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TRIPLICARDS - a trademark of Free Fall Games
TRIPLICARD playing cards and games
New cards. Better games.


TRIPLICARDS are of two general types: common cards and court cards.

Common Cards

Common cards are a TRIPLICARD deck's equivalent of the "number cards" (ace through ten) in a conventional deck. Each represents a unique combination of three elements: suit, color, and rank. The shape or form of the icons on the face of a card shows its suit; the color of the icons is the card's color; and the number of large icons corresponds to the card's number or rank.

six common cards

The most widely-used TRIPLICARD decks - the common pack and the standard deck - contain 54 common cards:

  • nine Aces
  • nine Twos
  • nine Threes
  • nine Fours
  • nine Fives
  • nine Sixes.
(The common pack, in fact, contains nothing but common cards.)

Court Cards

In place of conventional "face cards" (kings, queens, and jacks) and jokers, most TRIPLICARD decks include court cards. In either the standard or the compact deck there are six such cards. Three are Nobles (marked N):

  • The Red Lord of Sciences
  • The Green Lady of Spells
  • The Blue Liege of Storms.

six court cards

Three are Royals (marked R):
  • The Master of Order (the Suit Royal)
  • The Mistress of Chaos (the Color Royal)
  • The Maker (the Grand Royal).

If Nobles are somewhat like kings (albeit of mixed gender), the unusual Royals, nominally the highest-ranking cards in the deck, are more like jokers of dissimilar heritage. Royals differ in important ways from other cards - and sometimes from each other - but their specific powers and limitations vary from game to game.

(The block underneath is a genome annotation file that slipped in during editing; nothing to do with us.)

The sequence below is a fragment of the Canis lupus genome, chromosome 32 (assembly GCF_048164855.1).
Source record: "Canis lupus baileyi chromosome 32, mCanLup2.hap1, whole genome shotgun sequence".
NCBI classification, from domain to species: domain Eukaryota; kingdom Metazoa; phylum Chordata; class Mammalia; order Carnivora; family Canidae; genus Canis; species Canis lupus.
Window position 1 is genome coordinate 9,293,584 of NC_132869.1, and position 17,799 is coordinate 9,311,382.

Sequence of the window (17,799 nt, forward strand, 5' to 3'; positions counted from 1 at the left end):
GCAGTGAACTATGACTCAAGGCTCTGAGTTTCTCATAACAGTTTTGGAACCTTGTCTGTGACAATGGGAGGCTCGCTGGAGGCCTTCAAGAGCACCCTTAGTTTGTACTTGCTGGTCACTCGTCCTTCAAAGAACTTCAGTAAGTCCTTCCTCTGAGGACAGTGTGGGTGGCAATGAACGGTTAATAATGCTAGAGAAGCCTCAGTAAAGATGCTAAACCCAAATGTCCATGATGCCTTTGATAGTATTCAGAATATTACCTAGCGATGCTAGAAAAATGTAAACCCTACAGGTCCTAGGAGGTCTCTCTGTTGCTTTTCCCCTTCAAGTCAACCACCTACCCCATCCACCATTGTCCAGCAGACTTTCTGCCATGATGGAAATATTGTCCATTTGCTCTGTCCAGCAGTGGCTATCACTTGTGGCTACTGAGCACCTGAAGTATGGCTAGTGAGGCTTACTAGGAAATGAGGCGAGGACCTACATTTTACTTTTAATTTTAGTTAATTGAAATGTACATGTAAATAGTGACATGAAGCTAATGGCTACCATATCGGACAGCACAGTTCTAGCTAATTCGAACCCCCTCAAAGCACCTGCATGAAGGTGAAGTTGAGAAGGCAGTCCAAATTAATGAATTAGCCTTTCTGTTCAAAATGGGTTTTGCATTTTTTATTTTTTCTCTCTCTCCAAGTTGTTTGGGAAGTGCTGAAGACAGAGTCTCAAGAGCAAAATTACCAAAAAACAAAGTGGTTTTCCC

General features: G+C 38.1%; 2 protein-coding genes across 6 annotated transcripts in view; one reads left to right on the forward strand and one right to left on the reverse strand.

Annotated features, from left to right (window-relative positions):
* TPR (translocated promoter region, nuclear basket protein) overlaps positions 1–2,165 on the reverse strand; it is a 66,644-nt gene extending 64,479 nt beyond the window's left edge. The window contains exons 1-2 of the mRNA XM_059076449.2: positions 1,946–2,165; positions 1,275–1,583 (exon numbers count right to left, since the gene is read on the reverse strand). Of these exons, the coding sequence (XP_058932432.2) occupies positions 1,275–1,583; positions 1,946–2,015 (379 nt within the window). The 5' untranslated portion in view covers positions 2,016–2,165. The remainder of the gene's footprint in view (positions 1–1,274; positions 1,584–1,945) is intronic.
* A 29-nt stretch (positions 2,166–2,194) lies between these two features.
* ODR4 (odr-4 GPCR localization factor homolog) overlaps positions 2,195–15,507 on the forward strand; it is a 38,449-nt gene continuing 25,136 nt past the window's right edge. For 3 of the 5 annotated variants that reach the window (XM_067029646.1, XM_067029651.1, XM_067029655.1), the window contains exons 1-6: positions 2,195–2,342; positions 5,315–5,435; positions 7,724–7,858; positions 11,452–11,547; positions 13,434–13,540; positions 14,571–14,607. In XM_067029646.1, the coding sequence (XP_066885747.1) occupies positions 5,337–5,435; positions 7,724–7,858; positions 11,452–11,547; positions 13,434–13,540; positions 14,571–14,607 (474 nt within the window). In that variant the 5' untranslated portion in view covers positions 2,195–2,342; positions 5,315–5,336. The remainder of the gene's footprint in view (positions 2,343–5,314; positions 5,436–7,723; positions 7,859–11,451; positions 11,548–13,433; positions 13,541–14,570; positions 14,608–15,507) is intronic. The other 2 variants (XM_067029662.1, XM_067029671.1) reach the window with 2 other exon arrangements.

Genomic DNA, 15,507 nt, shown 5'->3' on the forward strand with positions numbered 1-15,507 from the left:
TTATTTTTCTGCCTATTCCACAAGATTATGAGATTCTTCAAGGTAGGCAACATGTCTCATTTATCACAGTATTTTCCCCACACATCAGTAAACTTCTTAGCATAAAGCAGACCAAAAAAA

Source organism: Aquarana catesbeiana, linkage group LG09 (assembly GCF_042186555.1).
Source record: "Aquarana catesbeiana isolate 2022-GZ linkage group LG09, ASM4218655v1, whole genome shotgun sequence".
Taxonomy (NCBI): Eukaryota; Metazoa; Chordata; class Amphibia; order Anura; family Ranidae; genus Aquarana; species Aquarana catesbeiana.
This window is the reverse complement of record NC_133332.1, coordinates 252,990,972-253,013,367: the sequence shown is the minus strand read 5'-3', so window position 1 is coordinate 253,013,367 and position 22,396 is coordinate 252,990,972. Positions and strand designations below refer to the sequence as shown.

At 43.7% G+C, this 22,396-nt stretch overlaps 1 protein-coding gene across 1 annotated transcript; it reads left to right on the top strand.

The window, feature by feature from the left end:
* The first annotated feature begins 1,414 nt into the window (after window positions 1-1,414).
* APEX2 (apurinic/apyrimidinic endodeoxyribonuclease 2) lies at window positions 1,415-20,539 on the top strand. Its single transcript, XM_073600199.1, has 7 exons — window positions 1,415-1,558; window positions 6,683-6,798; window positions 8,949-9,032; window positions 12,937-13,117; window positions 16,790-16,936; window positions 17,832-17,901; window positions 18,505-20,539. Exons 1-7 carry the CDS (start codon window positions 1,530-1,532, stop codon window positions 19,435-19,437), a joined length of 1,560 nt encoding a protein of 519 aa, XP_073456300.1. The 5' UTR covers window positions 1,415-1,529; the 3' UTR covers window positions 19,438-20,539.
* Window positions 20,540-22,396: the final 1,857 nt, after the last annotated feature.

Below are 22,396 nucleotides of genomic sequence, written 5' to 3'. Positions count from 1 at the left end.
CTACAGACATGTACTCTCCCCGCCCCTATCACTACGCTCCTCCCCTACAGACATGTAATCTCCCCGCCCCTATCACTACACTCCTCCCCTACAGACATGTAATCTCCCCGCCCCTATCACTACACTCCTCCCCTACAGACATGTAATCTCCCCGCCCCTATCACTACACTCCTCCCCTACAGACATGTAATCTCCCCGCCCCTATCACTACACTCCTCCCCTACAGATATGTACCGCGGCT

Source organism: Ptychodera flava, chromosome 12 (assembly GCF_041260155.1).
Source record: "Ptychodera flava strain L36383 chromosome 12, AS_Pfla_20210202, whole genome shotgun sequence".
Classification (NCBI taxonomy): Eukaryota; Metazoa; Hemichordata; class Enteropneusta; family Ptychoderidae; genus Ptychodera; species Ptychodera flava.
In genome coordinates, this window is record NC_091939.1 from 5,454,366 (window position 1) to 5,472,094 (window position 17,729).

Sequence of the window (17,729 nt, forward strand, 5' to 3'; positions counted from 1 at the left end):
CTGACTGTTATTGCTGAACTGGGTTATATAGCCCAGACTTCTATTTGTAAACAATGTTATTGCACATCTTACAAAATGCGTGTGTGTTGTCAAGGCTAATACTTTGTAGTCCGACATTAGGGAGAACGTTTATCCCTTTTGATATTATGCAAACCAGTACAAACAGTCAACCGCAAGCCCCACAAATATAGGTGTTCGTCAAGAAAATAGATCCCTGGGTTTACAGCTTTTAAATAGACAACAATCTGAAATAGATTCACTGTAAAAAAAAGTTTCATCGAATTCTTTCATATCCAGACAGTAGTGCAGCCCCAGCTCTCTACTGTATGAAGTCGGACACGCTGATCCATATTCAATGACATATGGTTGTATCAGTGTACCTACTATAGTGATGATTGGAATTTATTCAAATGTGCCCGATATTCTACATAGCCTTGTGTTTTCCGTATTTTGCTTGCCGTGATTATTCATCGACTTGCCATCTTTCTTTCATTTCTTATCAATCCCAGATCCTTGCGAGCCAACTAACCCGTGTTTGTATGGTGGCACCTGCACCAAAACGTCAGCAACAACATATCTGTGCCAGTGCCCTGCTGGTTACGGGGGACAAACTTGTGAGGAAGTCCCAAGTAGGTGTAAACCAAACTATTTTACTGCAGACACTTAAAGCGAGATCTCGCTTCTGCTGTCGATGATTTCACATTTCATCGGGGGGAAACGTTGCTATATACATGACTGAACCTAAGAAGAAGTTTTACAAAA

Games related to Poker, Blackjack, etc. (e.g., Triage, Pokingo, Simplex, Slotzee):
  • Suits - Although not members of any specific suit, the Grand and Suit Royals can match the suit of other cards in your hand.
  • Colors - Although not a part of any particular color group, the Grand and Color Royals can match the color of other cards.
Trump games (e.g., Grab, Get Even, Rout, Balancing Act, 501):
  • Royals are the three highest trumps, regardless of trump:
    • Like bowers in Euchre or Five Hundred
    • Like Matadors in Skat or Ombre

  • If a suit is trump, Royals rank individually in this order:
    1. Grand
    2. Suit
    3. Color

  • If a color is trump (in games like Triumph or 501), the order is this:
    1. Grand
    2. Color
    3. Suit
No-trump games or hands (e.g., Heartless, 501, Balancing Act, and Melee, to varying degrees):
  • Royals are equal in rank but not interchangeable.
  • Royals are higher than any other cards.
  • The first-played Royal in a trick is often considered highest.
  • A Royal must be played if you are otherwise void in the suit led. (Doesn't apply to Melee.)
  • The Grand or Suit Royal can be played to any trick - even if you have other cards in the suit led.
  • Leading a Royal initiates a melee (a trick with special rules).
  • Royals can have individual quirks. (Check the Help file for each game.)

Some unusual TRIPLICARD decks contain 18 different court cards (including those described above), but since the games that use them will not be available in the near future, we'll describe the other 12 court cards at a later date. (You're probably confused enough already!) When appropriate, we'll put further information here and in the relevant Help files.

Related Pages: For further information, use the links below.

  • Introduction to TRIPLICARDS
  • TRIPLICARD Decks - The common pack, the standard deck, and others
  • TRIPLICARD Elements - Suit, color, rank
  • TRIPLICARD Games - Overview, downloads, and player's guide

    ©2002 Free Fall Games. All rights reserved.